Ethics for Pathologists: ‘Most quacks created, blessed by medical practitioners’

Published: May 12, 2012

" According to a 1970 survey, there were around 600 labs in Lahore being run by unqualified people. No such survey has been taken recently," Prof AH Nagi, head of the Pathology Department at the UHS.

LAHORE: 

Employment of unqualified medical laboratory professionals is the greatest challenge to professional ethics speakers at a seminar on Ethics for Pathologists said on Friday.

The seminar was organised by the College of Pathologists Pakistan (CPP) as a part of the Annual National Pathology Week (May 7-13).

“It is unfortunate to see that the profession has been taken over by people who practice without proper laboratory facilities and without supervision or surveillance,” Prof IA Naveed, the University of Health Sciences (UHS) acting vice chancellor, said.

He said observing the highest standards of integrity and ethical principles was essential for all professionals.

He called for strict surveillance of laboratories by the relevant supervisory agencies.

Prof Naveed said that most pathologists had not so far paid much attention to whether they might have ethical problems that differed from those of clinicians, and how these might be resolved.

“The ethical problems of pathologists lie mainly in the conflict between moral obligations to the responsible clinician and to the index patient being investigated,” he said, adding that there was an ethical aspect to almost all aspects of laboratory medicine practice.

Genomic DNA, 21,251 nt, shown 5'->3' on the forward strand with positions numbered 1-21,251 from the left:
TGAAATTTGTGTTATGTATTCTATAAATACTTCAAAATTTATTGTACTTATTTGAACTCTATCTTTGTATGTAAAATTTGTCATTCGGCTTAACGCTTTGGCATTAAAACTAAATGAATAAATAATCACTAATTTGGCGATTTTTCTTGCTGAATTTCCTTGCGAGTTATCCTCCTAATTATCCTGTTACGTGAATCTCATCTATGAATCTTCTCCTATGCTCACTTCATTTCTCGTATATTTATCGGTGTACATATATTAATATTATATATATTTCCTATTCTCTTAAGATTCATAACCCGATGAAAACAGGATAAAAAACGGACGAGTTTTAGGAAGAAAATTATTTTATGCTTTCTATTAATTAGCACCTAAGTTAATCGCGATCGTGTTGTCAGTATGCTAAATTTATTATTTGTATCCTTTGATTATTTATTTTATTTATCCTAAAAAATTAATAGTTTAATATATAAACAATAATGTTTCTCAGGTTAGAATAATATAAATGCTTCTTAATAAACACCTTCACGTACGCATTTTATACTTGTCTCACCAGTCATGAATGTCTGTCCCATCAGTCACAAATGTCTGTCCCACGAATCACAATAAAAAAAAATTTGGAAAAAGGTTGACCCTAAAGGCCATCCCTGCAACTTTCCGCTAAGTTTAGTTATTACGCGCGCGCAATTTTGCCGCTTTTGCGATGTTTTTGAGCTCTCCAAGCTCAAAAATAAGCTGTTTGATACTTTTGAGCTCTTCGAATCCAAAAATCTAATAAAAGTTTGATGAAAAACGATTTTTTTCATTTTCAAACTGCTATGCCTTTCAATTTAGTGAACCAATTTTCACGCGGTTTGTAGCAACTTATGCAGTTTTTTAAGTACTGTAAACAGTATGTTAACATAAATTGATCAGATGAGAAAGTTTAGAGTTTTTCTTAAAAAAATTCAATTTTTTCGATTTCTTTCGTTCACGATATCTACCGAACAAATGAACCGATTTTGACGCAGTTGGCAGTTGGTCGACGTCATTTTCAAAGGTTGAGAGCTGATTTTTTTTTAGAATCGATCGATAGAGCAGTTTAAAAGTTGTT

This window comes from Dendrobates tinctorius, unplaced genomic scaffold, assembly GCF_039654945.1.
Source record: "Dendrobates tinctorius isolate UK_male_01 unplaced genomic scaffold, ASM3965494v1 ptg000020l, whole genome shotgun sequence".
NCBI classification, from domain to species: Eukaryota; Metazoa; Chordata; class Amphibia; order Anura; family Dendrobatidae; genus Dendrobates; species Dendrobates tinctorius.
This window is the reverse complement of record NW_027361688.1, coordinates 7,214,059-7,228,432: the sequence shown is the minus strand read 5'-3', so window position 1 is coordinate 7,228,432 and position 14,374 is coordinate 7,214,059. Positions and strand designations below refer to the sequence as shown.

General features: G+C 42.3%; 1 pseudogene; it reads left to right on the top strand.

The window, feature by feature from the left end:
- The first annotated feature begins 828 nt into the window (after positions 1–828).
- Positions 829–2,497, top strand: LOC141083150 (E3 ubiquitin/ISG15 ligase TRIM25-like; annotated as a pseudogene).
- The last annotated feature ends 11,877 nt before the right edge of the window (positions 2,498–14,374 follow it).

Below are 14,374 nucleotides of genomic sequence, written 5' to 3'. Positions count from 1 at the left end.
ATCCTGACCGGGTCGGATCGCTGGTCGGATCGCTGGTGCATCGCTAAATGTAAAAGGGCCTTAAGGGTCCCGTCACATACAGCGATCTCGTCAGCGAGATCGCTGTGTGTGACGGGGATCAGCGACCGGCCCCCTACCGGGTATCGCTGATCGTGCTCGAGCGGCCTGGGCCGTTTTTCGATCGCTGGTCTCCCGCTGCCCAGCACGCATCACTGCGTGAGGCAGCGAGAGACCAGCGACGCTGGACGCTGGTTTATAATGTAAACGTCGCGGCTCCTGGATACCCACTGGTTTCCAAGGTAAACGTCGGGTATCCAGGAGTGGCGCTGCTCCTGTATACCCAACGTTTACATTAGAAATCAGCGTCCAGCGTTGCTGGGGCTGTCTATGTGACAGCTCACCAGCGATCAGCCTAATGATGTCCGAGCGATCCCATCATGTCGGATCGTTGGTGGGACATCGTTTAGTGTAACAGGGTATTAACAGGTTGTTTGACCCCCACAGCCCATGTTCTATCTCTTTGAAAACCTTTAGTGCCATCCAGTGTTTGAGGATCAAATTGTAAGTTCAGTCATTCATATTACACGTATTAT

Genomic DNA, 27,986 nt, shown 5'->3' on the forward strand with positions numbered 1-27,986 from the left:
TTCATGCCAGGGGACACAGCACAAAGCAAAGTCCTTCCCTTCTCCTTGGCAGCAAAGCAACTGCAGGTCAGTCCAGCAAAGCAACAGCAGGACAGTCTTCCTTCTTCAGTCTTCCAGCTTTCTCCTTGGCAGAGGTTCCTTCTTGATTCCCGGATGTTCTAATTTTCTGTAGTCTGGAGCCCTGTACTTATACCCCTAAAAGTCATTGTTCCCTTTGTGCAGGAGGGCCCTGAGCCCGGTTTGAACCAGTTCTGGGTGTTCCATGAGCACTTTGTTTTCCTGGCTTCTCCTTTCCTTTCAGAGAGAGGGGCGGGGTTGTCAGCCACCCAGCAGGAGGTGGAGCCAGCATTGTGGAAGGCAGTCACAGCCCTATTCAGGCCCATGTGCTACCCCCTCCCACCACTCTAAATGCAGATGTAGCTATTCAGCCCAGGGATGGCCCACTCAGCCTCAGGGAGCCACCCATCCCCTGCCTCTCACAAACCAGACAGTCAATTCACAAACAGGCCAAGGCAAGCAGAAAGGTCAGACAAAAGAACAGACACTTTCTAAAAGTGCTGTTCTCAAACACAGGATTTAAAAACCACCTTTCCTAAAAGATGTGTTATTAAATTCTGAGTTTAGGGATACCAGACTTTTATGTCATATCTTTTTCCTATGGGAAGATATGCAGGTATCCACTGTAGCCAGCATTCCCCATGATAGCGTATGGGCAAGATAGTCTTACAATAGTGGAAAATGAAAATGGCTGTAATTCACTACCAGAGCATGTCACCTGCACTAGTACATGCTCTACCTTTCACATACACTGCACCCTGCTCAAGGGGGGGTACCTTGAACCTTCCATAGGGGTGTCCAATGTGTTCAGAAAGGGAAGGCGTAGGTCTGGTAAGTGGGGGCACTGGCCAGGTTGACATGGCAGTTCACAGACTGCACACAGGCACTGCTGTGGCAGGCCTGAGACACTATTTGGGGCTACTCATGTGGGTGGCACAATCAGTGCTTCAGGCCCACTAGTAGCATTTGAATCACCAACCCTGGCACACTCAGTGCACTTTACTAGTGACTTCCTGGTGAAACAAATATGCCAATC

Prof Naveed lauded the efforts of the president and other members of the CPP for soming up with a code of ethics for the practitioners.

Prof AH Nagi, head of the Pathology Department at the UHS, also spoke at the event. He said quackery in pathology was frequently “created and blessed” by medical practitioners.

He said many medical practitioners had set up pathology laboratories that were relying on most unqualified technicians.

He said most of such laboratories were associated with several private hospitals and clinics and the technicians were projected intentionally as pathologists.

Quoting from a 1970 survey, Prof Nagi said there were around 600 laboratories in Lahore being run by quacks or unqualified people.

He regretted that no such survey had been taken recently.  He also stressed the need for rigorous self-accountability.

He discussed some articles of the Code of Ethics drafted by the College of Pathologists Pakistan and called for more comprehensive ethical guidelines regarding use of animals for research to be incorporated in the document.

Prof Asim Mumtaz of the Shalamar Medical College; and Dr Saqib Mahmood, the UHS Allied Health Sciences Department head; also addressed the event attended by faculty members and postgraduate students.

Published in The Express Tribune, May 12th, 2012.

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